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Autologous Chondrocyte Implantation A new ray of hope for young patients with damaged knee cartilage

Home >> Blogs >> Autologous Chondrocyte Implantation A new ray of hope for young patients with damaged knee cartilage

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November 23, 2018 0 3 minutes, 49 seconds read
Dr. Raju Easwaran_1 - Max Hospital
Senior Consultant
Arthroscopic Surgery, Arthroscopy & Sports Injury, Orthopaedics

Young people who participate in sports are at risk of injuring their weight bearing joints like the knee. We have very good solutions for patients with damaged knee ligaments & menisci, but till date we did not have any good solution for damaged knee cartilage. The cartilage is the smooth white covering that gives us near frictionless movements in our joints. Once even a small portion of this layer is damaged, the knee is at an increased risk of osteoarthritis, a debilitating illness for a young person.

The cartilage is unique in that once formed (in childhood), it does not have capacity for repair or regeneration. This is mainly because, human cartilage does not have a blood supply of its own, it depends upon the joint fluid for its nourishment.

Till date we surgeons used to rely on three broad types of cartilage treatment

  1. Abrasion chondroplasty: Simply put it means the removal of loose pieces of cartilage, so that they do not Mechanically lock the joint & thereby relieve pain. The problem of the cartilage defect still remains & this can progress on to osteoarthritis.
  2. Microfracture: This involves creating small 1-2 mm holes in the bed of the defect, in the hope that the blood clot that forms at the site will convert into cartilage. This conversion is very inconsistent & whatever cartilage does form is of an inferior variety called fibrocartilage. Fibrocartilage, unlike the normal hyaline cartilage, has limited ability to withstand load especially shear forces that are a part of day to day life. It also cannot address large cartilage defects.
  3. Mosaicplasty: This involves transferring small cylinders of cartilage from a less important portion of the knee, to the cartilage defect. One advantage of doing this procedure is that good, hyaline cartilage is being transferred that will have normal load bearing characteristics. There are several disadvantages, this operation is very technically demanding, even a slight error of a millimeter can result in misplacement of the cartilage plug & failure of the surgery. It cannot be used to fill big defects, as enough donor cartilage is in short supply.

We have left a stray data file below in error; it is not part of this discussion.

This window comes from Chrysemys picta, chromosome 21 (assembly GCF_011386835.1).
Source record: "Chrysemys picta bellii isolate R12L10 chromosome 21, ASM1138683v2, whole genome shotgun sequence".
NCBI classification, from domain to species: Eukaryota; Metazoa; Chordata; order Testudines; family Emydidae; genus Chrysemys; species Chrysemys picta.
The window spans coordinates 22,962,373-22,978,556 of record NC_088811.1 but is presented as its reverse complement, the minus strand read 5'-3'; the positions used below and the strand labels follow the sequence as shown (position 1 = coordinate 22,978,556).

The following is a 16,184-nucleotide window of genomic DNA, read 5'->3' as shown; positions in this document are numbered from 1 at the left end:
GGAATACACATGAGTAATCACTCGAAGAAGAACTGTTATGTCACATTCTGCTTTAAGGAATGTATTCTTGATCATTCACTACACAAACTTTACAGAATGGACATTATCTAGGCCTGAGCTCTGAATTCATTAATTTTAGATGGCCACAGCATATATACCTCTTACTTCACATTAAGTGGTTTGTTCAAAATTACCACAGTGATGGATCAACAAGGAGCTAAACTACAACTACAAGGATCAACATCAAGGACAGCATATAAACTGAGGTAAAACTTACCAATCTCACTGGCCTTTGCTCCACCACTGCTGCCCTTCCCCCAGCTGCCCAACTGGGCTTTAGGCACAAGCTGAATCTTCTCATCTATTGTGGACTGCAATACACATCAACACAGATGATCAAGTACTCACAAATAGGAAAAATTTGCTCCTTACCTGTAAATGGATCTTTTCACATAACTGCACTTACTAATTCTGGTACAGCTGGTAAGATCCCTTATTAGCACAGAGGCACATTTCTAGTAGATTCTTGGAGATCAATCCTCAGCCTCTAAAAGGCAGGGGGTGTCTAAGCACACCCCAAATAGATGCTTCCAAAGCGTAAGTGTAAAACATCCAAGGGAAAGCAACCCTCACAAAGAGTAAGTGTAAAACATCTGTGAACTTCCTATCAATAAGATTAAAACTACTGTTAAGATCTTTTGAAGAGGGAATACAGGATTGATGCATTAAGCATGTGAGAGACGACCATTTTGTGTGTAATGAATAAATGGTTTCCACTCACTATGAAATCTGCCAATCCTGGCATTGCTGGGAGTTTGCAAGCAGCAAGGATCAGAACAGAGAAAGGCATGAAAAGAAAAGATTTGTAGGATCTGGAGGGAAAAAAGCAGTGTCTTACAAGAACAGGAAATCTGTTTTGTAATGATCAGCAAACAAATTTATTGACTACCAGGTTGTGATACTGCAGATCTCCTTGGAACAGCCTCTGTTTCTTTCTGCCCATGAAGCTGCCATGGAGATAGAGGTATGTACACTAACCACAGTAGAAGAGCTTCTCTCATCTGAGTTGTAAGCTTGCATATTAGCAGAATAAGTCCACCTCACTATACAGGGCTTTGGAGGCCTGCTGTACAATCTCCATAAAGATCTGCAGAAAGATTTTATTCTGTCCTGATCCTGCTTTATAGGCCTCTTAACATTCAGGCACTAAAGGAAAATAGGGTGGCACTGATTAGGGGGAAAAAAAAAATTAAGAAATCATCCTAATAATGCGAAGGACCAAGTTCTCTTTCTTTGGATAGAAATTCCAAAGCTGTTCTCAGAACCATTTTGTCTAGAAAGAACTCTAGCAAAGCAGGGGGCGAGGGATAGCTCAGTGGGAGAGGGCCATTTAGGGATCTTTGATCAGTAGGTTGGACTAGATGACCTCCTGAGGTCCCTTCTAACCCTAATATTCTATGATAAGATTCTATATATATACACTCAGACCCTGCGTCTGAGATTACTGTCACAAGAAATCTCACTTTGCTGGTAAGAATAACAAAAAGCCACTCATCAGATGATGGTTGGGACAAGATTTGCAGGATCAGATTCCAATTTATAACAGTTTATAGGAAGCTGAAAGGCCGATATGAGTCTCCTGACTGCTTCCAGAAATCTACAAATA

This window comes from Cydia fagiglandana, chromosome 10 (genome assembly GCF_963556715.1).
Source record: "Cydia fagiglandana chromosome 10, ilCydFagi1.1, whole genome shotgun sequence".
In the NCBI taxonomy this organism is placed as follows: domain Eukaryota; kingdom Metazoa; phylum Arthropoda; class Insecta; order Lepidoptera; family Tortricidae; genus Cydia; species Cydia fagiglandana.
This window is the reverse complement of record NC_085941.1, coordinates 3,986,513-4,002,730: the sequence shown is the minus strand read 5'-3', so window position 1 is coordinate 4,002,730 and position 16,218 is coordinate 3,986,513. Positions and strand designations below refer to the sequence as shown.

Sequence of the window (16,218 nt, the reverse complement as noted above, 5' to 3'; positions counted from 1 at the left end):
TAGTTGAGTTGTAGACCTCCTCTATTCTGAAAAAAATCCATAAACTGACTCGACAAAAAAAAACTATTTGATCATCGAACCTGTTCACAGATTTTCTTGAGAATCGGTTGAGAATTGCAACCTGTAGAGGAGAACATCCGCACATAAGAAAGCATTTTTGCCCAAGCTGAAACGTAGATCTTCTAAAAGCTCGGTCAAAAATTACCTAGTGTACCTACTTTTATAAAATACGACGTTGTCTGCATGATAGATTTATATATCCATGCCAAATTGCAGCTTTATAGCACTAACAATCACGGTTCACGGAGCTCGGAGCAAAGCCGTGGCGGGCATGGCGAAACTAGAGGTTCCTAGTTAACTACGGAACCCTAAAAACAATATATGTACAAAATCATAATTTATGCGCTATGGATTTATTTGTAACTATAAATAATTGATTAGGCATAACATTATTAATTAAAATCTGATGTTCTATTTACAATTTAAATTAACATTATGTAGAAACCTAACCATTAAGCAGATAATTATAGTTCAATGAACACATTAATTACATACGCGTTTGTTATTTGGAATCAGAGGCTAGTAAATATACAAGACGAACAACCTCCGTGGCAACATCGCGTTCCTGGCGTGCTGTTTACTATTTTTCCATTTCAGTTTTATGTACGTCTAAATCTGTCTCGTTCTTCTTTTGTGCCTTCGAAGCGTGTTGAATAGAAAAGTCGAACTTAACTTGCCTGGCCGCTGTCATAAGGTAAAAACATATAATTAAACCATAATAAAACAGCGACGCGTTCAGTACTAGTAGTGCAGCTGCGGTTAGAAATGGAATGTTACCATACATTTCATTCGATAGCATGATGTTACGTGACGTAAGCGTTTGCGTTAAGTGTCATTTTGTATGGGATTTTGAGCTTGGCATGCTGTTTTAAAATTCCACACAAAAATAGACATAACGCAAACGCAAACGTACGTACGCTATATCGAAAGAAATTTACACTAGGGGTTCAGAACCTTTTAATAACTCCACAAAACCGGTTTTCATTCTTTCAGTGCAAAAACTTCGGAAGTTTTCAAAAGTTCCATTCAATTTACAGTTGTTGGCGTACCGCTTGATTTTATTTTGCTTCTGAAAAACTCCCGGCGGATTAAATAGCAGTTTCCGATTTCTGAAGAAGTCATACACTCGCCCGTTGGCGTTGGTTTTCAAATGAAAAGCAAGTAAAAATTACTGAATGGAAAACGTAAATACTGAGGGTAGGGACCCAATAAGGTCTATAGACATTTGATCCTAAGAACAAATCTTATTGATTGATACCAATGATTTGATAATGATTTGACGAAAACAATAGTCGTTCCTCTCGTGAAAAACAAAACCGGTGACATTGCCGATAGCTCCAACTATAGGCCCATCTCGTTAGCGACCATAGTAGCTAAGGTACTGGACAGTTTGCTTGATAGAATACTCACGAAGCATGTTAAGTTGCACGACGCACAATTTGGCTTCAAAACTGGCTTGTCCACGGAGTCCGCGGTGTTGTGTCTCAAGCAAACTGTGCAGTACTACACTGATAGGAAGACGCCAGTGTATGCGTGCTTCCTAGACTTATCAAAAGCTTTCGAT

With the availability of this new technique, Autologous Chondrocyte Implantation (ACI), most of the unpredictability & drawbacks of a cartilage restoration surgery have been addressed. ACI is done in two stages:

  1. First stage: A small 8mm cylinder of cartilage biopsy is taken from the knee, from a less important portion. This is done in a minimally invasive manner through an arthroscopy & is sent to a specialised lab for a cartilage culture.The lab grows to cells to match the size of the defect & sends it back to us. This whole process takes 4-6 weeks.
  2. Second stage: The cultured cartilage cells are re-implanted into the defect. This is usually done through a small incision. A standard rehabilitation program is followed & the patient can resume day to day life activities within 2 months & active sports within 8 months.

The biggest advantage of ACI is that normal load bearing hyaline cartilage can be re-created at the defect. Simply put, it brings back the knee to its pre-injury status which is a boon for young active patients with this injury.

Frequently asked questions?

  1. Is the surgery done in a single stage?

    No, ACI is a two stage surgery, first involving the biopsy & the second involving the implantation.

  2. How many days hospitalisation is required after the first stage?

    First stage is a daycare procedure. At the most a single day admission is required.

  3. How fast is the recovery after the first stage?

    We allow our patients to put full weight immediately after the first stage. Also full knee movements are started immediately. One can join work & drive a vehicle within a week.

  4. How many days hospitalisation is required after the second stage?

    We can do the second stage as well as a daycare procedure, still we advice one day’s admission.

  5. How fast is the recovery after the second stage?

    We will not allow weight bearing for 6 weeks after the second stage. The patient is required to use a walker. This is to allow the cultured cartilage cells to incorporate firmly into the defect. Knee motion is also started in a gradual manner. Driving a vehicle is allowed after 6 weeks. One may join work within 3 weeks depending on the nature of the job.

  6. Are there any complications?

    There are no complications specific to this procedure. The cells used are from one’s own body, so there are no chances of rejection of the graft. Patient specific complications are best discussed in person with the treating surgeon.

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